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X-Rays

Osteoporosis and
osteopenia

Let's start off with some definitions

Osteoporosis is a chronic health condition where bones become weaker and more prone to breaks and fractures.

Osteopenia is where there is a loss of bone mineral density but not enough to meet the criteria used to diagnose osteoporosis.

So, in terms of the progression of this condition of reduced bone mineral density (BMD), we tend to see:

Normal --> Osteopenia --> Osteoporosis

Image below reproduced under the terms of the 'Creative Commons Attribution' for Open Access content.

The numbers in the diagramme are from a DEXA/DXA scan - more about this below.

All well and good so far. But how does this happen? Lets investigate a bit further, initially looking at how bones are made, then considering a bit of detail, firstly on osteoporosis.

How bones are made - the scientific bit

Feel free to ignore this bit if you want after the first paragraph, which is the really important bit. 

 

Bones are tissue and they are constantly being remodelled – broken down and rebuilt. Around 5% of our bones are being remodelled at any time. This involves cells called osteoclasts, osteoblasts and osteocytes. 

 

Here is a very simplistic description of how these cells work. Imagine they are a team of workers on a construction site: the osteocytes are the supervisors who tell the osteoblasts (the bricklayers) to get building when they sense that bones (or walls) are under stress or slightly damaged and go through cell death (start to fall down). Meanwhile the osteoclasts (the cleaning squad) are already on the site to clear the damaged or broken walls away – they have already spotted the problems and they are there with their buckets and brooms to clear away the dead cells (walls) so that the new ones can be built.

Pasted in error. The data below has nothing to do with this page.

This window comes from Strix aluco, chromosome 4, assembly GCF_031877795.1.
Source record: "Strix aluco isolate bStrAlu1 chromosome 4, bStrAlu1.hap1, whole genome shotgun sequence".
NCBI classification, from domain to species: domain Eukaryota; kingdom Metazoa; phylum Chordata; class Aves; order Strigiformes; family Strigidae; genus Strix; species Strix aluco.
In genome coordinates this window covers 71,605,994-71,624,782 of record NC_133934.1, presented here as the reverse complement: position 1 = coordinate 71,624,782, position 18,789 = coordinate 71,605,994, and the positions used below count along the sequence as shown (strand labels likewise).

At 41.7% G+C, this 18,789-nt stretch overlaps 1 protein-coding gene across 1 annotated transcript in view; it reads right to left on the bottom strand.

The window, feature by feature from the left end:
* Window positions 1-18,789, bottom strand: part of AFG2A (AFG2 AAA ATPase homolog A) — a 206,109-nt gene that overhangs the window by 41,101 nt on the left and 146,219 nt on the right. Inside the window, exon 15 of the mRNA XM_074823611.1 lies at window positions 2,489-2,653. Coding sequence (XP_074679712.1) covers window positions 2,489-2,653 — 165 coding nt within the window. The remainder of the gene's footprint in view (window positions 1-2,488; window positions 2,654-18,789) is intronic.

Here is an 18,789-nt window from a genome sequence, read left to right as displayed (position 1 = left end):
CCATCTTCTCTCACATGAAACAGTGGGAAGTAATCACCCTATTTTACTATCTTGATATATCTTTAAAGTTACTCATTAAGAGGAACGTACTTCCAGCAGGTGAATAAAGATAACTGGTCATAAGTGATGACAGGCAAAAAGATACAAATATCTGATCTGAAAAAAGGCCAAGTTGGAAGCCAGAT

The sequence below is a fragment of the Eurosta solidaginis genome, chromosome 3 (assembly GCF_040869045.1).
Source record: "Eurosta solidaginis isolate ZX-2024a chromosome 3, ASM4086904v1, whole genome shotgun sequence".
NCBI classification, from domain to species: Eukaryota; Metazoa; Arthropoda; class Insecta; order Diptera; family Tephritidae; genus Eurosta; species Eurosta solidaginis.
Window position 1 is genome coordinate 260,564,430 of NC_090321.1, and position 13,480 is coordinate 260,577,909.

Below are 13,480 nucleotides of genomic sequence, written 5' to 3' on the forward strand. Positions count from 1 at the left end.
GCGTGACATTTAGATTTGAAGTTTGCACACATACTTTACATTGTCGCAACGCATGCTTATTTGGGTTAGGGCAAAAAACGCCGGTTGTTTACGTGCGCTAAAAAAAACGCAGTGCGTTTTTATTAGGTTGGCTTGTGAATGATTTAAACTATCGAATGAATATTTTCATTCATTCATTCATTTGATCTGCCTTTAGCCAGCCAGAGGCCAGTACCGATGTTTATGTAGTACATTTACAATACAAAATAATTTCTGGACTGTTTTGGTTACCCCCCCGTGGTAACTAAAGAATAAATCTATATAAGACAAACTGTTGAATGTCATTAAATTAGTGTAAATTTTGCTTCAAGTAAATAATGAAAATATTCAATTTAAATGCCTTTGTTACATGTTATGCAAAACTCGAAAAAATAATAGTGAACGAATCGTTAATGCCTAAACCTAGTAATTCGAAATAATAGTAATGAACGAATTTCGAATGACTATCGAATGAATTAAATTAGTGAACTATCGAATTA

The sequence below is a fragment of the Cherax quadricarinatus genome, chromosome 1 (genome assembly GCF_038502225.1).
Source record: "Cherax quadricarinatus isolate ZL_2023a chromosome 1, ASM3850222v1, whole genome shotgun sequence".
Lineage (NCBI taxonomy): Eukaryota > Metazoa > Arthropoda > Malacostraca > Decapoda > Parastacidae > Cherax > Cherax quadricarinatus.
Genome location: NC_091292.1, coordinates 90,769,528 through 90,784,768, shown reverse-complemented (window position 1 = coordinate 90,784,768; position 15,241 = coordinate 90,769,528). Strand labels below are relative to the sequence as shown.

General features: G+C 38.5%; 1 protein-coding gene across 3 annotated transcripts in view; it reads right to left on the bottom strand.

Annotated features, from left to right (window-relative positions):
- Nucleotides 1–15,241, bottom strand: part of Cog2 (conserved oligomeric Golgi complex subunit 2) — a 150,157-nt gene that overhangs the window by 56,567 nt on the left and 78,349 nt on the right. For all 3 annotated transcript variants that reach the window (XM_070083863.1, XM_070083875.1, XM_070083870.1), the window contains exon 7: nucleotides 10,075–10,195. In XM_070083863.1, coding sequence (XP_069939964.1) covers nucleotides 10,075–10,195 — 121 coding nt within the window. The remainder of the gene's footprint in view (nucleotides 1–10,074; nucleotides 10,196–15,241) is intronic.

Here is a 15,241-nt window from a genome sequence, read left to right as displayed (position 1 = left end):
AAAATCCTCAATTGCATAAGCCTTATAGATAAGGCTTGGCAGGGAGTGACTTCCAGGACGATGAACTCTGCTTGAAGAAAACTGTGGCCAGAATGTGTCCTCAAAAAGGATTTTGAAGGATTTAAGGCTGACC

Normally this cleaning up and building are balanced – for all the bits of bones/walls that are cleared away by osteoclasts, there are new bits of bones/walls built by osteoblasts. The problems of osteoporosis begin when there is more clearing away activity than there is building activity, i.e., the osteoclasts are beavering away clearing unwanted debris, but the osteoblasts are on a bit of a go-slow and not rebuilding as quickly as the osteoclasts are clearing away. This can be for a variety of reasons (we come to this a bit later on). 

 

That’s the very basic overview of how bones are remodelled and what happens when the process goes wrong. There is a lot more involved in it, but this basic understanding might help you get your head around the process. Let’s move onto look into osteoporosis in a bit more detail. 

Understanding Osteoporosis

Developing osteoporosis isn’t an overnight event. Generally, we start to lose bone mineral density from our late 20s to early/mid-30s, with women experiencing an acceleration of the loss after menopause, either natural or early/surgical.  In osteoporosis, bones become weakened very quietly and silently with no pain or other symptoms. This leaves them susceptible to breaks or fractures. When the condition has become more severe, then mishaps like a simple fall or even something as trivial as a cough or sneeze, can lead to painful breaks in areas like the wrist, hip, spine, arm and pelvis.